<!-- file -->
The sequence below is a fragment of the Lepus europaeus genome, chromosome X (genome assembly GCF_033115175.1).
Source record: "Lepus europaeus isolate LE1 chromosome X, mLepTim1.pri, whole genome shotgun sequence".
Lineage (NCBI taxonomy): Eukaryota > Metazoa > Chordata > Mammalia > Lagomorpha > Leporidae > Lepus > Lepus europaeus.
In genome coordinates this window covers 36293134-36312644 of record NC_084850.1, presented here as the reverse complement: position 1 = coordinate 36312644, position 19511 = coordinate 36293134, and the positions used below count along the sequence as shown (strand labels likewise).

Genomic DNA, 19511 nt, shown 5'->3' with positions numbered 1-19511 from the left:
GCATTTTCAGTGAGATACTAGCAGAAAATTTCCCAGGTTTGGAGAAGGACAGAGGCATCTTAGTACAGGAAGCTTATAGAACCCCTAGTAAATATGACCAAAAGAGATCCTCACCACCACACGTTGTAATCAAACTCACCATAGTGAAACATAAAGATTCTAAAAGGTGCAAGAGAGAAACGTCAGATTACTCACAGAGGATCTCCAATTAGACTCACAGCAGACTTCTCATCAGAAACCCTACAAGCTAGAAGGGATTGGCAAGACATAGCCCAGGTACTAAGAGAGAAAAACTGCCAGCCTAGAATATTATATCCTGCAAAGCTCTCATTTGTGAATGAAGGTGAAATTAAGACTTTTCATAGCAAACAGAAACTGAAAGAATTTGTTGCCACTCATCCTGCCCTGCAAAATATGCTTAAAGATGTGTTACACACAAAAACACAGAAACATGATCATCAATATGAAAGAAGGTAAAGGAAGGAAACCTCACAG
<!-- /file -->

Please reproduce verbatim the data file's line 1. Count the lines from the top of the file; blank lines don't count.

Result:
The sequence below is a fragment of the Lepus europaeus genome, chromosome X (genome assembly GCF_033115175.1).